It’s the last night of Celtic Connections and the big guns are wheeled out for this packed show at The Old Fruitmarket. The doors opened one hour before the support band were due on and by the time your scribe arrived there already was a good crowd packed up front, camped out as it were in order to get a close up view of The Mavericks, and an odd crowd, not one you’d expect at a Celtic Connections gig. Although there were no pink Stetsons on show this was the type of crowd you’d get at a Dolly Parton concert, star quality drawing in the paying public who want a good time and a good time was what the headliners delivered tonight.
As the lights lowered Offenbach’s ‘Infernal Gallop’ (AKA The Can Can) boomed from the stage for several minutes before the band barrelled onto the stage, the crowd going crazy. The eight piece band immediately launched a couple of songs from their latest album, ‘Easy As It Seems’ and ‘Damned If I Do,’ with front man Raul Malo and guitarist Eddie Perez riffing away and the horns blazing over a mighty gutbucket rhythm section. Jeez, this was good but it got better as they played on. ‘Back In Your Arms Again’ was straight from Doug Sahm heaven, ‘Dance In The Moonlight’ rocked excellently and was irresistible in term of wanting to shake and shimmy as the band sounded wonderfully loose limbed with a Caribbean beat and a wheezing accordion solo, the crowd joining in on the La La La refrain. Springsteen’s ‘All That Heaven Allows’ showcased keyboard player Jerry Dale McFadden who was dressed in an outrageous tartan suit topped with a red velvet titfer (and looking uncannily like a slim George Melly).
Several songs in and we’re all revved up but Malo slowed things down and introduced the next song referring to the endless spate of gun shootings in the States before singing the Bee Gees’ ‘How Can you Mend A Broken Heart,’ the first opportunity for his Orbison like voice to really shine. ‘I Wish You Well,’ a song written for his father followed, its Tex Mex colourings an excellent backdrop for his superb singing. A slight reprise then from the partying but they then delved into a wondrous ‘I Will be Yours’ with Malo crooning and serenading the audience including his spoken word part al la Elvis, the crowd by now somewhat apeshit, Malo and the band having wrung out every last sense of passion from them.
The band left to rapturous applause and an encore was (very) noisily demanded and sure enough Malo came back on and sang Dylan’s ‘The Times They are A Changing,’ a very moving delivery especially when he emphasised his disbelief that any Congressmen would heed his call. As it ended the band crept back on stage, an organ motif leading into a surprising delivery of Pink Floyd’s ‘Us & Them,’ don’t ask why, this was the one moment of the night where they lost me, but it was rapturously received by the audience. Next up was the splendiferous and sensuous Cuban slink of ‘All Night Long,’ a glorious celebration of rhythm and Bacardi fuelled nights but then came the moment most folk had been waiting for – that song, ‘Dance The Night Away.‘ If the Fruitmarket allowed fireworks then this was when they would have been set off, a sea of mobiles was cast aloft as just about everyone wanted to catch the moment and, fair enough, it’s a great song. It could have ended there but the band played on with Chuck Berry’s ‘C’est La Vie (You Never Can Tell)’ given a fine outing followed by ‘All You Ever Do Is Bring Me Down,’ another Doug Sahm sound-alike and an opportunity for most of the band to solo with a feisty exuberance as guitar, keys, trumpet, sax and accordion all stepped up. An encore that lasted almost as long as the main set, this was a band who seemed to be really enjoying what they were doing and sending the audience into ecstasy. Previously your reporter here had considered The Mavericks as just radio fare, nice to hear but not that interesting. After tonight I’ll be searching them out.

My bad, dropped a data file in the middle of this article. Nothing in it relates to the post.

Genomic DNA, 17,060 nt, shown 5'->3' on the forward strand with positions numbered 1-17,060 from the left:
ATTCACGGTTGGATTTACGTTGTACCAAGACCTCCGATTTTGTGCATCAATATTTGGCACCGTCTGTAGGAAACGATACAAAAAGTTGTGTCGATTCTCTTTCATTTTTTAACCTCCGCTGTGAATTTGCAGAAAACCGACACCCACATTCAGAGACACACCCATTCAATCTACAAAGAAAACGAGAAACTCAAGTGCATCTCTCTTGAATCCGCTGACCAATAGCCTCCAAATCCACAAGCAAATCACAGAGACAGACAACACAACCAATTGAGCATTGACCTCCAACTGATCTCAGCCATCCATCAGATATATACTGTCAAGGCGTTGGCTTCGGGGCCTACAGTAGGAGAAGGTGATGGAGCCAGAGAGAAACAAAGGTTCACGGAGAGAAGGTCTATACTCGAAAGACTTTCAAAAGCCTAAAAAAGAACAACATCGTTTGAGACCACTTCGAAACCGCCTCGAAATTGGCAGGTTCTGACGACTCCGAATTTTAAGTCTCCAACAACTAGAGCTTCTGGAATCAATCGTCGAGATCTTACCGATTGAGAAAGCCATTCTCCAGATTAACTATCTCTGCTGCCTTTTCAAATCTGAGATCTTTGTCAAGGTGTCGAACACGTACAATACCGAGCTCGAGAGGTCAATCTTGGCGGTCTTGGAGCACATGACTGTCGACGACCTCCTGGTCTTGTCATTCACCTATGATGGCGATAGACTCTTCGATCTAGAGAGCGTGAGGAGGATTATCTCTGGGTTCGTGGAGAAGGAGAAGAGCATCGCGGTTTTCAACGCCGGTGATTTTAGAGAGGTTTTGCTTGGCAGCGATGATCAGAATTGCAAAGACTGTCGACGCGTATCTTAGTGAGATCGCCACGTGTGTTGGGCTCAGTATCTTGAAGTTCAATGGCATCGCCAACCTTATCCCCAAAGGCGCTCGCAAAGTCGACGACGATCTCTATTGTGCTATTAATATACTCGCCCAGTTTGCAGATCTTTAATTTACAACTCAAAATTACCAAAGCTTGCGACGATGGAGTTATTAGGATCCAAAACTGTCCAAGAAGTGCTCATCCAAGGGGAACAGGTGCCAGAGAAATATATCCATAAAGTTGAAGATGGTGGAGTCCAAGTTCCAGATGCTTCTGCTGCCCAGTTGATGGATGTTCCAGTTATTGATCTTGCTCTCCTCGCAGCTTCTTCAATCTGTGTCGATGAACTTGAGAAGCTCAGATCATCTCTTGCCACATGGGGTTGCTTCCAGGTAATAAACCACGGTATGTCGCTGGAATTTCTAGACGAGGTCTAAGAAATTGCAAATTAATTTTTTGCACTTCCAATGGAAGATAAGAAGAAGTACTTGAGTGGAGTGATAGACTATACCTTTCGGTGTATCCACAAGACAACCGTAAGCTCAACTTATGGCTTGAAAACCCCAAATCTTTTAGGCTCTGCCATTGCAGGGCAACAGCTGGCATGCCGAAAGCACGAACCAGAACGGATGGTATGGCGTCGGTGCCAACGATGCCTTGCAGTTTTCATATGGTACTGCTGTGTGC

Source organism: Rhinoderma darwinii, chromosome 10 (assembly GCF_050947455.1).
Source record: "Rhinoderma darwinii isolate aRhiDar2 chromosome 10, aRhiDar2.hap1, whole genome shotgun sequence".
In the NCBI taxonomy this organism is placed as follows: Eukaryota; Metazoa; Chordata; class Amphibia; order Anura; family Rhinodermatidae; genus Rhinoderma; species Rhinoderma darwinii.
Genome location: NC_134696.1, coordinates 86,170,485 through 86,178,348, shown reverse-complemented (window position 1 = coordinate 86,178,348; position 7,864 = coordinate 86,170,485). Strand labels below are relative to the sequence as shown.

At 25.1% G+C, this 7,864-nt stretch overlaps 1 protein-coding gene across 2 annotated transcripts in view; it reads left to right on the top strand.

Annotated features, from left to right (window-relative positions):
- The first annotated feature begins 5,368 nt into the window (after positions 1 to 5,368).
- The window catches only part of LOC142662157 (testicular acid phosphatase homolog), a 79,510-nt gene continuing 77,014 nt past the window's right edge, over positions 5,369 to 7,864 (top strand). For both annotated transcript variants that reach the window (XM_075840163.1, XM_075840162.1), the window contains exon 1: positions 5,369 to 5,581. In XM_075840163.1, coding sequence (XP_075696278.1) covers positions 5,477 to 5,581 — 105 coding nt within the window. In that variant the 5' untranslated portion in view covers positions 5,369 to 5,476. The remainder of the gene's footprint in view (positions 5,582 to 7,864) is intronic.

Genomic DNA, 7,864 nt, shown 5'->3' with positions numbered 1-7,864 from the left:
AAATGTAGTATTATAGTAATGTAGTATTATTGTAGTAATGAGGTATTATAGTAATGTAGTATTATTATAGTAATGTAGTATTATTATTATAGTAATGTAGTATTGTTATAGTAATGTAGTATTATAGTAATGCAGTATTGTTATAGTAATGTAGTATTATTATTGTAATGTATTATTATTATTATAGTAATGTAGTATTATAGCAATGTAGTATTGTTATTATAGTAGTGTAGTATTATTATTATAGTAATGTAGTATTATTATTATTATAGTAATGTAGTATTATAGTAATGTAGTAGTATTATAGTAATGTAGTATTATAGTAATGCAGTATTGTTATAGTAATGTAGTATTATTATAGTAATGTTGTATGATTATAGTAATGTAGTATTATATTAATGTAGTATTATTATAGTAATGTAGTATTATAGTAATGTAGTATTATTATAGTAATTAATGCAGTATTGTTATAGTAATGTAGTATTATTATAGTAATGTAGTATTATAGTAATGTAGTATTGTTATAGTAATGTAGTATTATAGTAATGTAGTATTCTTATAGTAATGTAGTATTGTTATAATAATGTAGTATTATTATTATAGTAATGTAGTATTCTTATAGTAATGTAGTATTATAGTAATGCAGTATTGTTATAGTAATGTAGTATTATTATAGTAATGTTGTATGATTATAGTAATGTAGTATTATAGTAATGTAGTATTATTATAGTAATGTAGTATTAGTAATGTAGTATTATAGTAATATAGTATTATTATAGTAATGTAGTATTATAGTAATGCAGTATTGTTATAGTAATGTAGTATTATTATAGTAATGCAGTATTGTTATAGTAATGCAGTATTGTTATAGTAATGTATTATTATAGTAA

The lottery winners tonight were The Strange Blue Dreams, Glasgow’s coolest purveyors of space age rock’n’roll and twangbilly exotica. Their retro styled transmissions from their very own Twilight Zone had a captive audience (already crammed in having staked their claims for the main act) and their rumbling opener ‘Jungle Drums’ certainly hit a chord with the crowd who cheered immensely at the end, the band hitting that same hip bone shimmying nerve which was anticipating the main act. Some folk had expressed reservations about mismatched support acts and headliners at Celtic Connections via social media but it has to be said that this local band were perfectly placed to warm up The Mavericks’ crowd. The sci-fi rockabilly of ‘Reverberating Love,’ the curious hybrid of skiffle, twang and Morricone that is ‘The Ballad Of The Sun & Moon’ and the sixties styled Roy Orbison meets Phil Spector sound of ‘Electricity’ were as much a celebration of and conglomeration of classic rock and pop motifs as those of The Mavericks and the audience soaked it up.
Obviously pleased to be playing to this packed house the band were excellent and singer David Addison appeared to be in his element, cracking jokes (a good one about the size of The Fruitmarket putting paid to the to the legend of the poor Glaswegian diet, “They must have sold a helluva lot of apples here”). Their last song, the effervescent and exotic Gypsy tinged ‘Anyway,’ had the audience singing along to its La La La chorus (spooky given that The Mavericks repeated this trick later) and as they left the stage it was apparent from the audience uproar that they had won over some new fans, borne out as a queue formed at their merch table at the end of the night.
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